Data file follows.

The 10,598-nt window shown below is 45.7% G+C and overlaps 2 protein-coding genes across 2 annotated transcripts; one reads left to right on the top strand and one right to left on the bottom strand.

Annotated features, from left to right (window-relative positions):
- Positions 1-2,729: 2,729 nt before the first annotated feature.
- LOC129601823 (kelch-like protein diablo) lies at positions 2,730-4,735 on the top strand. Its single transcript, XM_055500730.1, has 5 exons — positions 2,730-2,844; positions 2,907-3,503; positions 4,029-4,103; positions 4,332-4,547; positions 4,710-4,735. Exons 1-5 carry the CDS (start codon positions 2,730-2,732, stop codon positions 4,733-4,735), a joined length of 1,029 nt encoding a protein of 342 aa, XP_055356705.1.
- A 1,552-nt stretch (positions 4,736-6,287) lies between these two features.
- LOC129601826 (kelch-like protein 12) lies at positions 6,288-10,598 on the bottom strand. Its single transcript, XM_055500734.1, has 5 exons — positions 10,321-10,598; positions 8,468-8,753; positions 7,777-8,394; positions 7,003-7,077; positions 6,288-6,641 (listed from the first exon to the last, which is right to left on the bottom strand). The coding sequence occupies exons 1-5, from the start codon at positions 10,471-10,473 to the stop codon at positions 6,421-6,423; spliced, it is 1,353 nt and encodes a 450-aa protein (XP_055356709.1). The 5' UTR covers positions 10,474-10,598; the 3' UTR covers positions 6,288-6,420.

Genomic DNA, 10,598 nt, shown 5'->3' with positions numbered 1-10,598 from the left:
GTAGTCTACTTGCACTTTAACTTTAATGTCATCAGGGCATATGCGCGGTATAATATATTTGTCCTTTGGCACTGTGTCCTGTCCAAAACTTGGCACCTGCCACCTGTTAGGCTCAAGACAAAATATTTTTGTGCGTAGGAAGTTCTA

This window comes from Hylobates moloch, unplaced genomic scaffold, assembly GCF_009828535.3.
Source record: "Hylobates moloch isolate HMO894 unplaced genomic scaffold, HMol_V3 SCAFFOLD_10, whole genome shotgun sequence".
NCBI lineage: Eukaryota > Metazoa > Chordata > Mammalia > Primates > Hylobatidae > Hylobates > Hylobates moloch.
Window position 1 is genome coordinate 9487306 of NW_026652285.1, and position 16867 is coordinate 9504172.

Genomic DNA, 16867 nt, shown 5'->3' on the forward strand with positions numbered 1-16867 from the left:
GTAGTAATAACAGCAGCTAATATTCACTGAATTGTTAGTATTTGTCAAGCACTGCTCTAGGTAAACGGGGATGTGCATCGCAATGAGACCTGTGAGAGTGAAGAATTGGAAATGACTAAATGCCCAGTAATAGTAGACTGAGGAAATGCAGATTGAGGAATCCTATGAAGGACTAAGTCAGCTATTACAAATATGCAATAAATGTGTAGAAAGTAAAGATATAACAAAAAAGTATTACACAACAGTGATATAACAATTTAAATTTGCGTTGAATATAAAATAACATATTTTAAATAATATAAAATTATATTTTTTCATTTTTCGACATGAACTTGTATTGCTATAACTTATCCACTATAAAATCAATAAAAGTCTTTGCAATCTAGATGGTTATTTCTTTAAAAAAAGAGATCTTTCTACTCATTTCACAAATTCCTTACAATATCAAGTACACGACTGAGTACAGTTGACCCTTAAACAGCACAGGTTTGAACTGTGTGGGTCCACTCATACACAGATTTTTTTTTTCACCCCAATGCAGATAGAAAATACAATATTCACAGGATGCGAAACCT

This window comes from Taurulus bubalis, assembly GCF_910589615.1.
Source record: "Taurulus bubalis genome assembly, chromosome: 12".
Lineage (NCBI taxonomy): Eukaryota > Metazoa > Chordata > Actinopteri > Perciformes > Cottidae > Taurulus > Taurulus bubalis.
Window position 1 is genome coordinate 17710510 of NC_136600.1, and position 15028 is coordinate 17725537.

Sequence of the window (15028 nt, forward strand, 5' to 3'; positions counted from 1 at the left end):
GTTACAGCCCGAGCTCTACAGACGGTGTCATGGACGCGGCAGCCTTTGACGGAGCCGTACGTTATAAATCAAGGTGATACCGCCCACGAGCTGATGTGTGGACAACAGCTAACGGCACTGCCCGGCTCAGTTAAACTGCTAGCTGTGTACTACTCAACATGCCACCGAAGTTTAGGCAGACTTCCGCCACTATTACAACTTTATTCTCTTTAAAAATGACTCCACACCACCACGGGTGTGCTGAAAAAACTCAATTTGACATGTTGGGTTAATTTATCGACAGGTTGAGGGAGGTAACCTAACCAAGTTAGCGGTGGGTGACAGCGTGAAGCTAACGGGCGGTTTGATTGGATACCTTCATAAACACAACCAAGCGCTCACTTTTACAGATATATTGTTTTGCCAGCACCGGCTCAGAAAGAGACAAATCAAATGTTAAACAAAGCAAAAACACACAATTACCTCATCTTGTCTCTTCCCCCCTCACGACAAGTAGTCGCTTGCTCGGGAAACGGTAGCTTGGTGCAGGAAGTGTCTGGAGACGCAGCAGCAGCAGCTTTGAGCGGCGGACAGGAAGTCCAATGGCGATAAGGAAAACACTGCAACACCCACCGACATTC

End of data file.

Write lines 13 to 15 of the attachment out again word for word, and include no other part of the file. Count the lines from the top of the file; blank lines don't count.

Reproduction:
Genomic DNA, 16867 nt, shown 5'->3' on the forward strand with positions numbered 1-16867 from the left:
GTAGTAATAACAGCAGCTAATATTCACTGAATTGTTAGTATTTGTCAAGCACTGCTCTAGGTAAACGGGGATGTGCATCGCAATGAGACCTGTGAGAGTGAAGAATTGGAAATGACTAAATGCCCAGTAATAGTAGACTGAGGAAATGCAGATTGAGGAATCCTATGAAGGACTAAGTCAGCTATTACAAATATGCAATAAATGTGTAGAAAGTAAAGATATAACAAAAAAGTATTACACAACAGTGATATAACAATTTAAATTTGCGTTGAATATAAAATAACATATTTTAAATAATATAAAATTATATTTTTTCATTTTTCGACATGAACTTGTATTGCTATAACTTATCCACTATAAAATCAATAAAAGTCTTTGCAATCTAGATGGTTATTTCTTTAAAAAAAGAGATCTTTCTACTCATTTCACAAATTCCTTACAATATCAAGTACACGACTGAGTACAGTTGACCCTTAAACAGCACAGGTTTGAACTGTGTGGGTCCACTCATACACAGATTTTTTTTTTCACCCCAATGCAGATAGAAAATACAATATTCACAGGATGCGAAACCT

This window comes from Taurulus bubalis, assembly GCF_910589615.1.